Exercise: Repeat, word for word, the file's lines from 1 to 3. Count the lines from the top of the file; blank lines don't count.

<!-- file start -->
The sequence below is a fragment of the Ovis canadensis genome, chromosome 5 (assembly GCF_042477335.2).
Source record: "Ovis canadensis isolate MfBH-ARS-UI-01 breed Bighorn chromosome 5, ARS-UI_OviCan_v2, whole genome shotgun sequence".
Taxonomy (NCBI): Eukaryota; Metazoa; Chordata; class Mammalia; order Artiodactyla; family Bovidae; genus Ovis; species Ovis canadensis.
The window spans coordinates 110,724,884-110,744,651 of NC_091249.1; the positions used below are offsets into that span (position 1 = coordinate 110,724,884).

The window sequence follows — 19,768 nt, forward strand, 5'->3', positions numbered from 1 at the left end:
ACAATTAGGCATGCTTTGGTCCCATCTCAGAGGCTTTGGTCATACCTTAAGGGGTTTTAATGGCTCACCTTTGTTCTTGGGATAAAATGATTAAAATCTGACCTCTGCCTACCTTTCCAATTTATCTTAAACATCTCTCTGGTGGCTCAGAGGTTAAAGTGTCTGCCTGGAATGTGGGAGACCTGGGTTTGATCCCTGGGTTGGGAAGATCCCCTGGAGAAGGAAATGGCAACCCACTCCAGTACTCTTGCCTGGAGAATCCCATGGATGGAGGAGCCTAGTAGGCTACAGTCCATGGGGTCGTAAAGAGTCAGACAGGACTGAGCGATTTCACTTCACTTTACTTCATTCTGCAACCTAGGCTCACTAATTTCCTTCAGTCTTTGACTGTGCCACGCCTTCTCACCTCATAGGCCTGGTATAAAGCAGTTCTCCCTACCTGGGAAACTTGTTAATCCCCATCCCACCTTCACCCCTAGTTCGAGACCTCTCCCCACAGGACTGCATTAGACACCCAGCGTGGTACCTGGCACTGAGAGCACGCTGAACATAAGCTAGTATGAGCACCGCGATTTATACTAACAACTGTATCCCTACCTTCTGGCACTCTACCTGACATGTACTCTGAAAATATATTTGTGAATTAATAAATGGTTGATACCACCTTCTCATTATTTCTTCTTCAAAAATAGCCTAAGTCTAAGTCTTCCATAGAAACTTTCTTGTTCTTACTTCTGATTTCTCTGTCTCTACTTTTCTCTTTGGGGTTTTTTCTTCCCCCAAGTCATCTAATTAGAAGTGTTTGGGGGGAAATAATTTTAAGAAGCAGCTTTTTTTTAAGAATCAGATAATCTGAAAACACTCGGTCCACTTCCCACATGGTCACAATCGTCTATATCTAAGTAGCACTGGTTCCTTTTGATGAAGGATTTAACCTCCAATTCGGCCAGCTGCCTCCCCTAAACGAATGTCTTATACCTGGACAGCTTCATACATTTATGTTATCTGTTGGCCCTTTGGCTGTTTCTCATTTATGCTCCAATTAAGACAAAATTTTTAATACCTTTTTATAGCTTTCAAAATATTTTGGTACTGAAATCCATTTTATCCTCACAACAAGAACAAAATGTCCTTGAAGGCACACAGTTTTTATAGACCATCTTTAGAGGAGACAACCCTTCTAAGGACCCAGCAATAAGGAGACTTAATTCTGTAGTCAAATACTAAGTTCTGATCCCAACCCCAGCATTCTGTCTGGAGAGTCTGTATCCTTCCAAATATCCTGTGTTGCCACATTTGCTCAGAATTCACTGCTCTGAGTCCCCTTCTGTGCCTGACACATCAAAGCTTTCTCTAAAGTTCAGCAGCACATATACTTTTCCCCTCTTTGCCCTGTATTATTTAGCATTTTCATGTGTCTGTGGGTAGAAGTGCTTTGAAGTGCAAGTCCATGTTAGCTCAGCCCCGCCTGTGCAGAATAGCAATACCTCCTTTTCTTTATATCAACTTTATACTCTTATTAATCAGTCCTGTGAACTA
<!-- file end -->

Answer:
The sequence below is a fragment of the Ovis canadensis genome, chromosome 5 (assembly GCF_042477335.2).
Source record: "Ovis canadensis isolate MfBH-ARS-UI-01 breed Bighorn chromosome 5, ARS-UI_OviCan_v2, whole genome shotgun sequence".
Taxonomy (NCBI): Eukaryota; Metazoa; Chordata; class Mammalia; order Artiodactyla; family Bovidae; genus Ovis; species Ovis canadensis.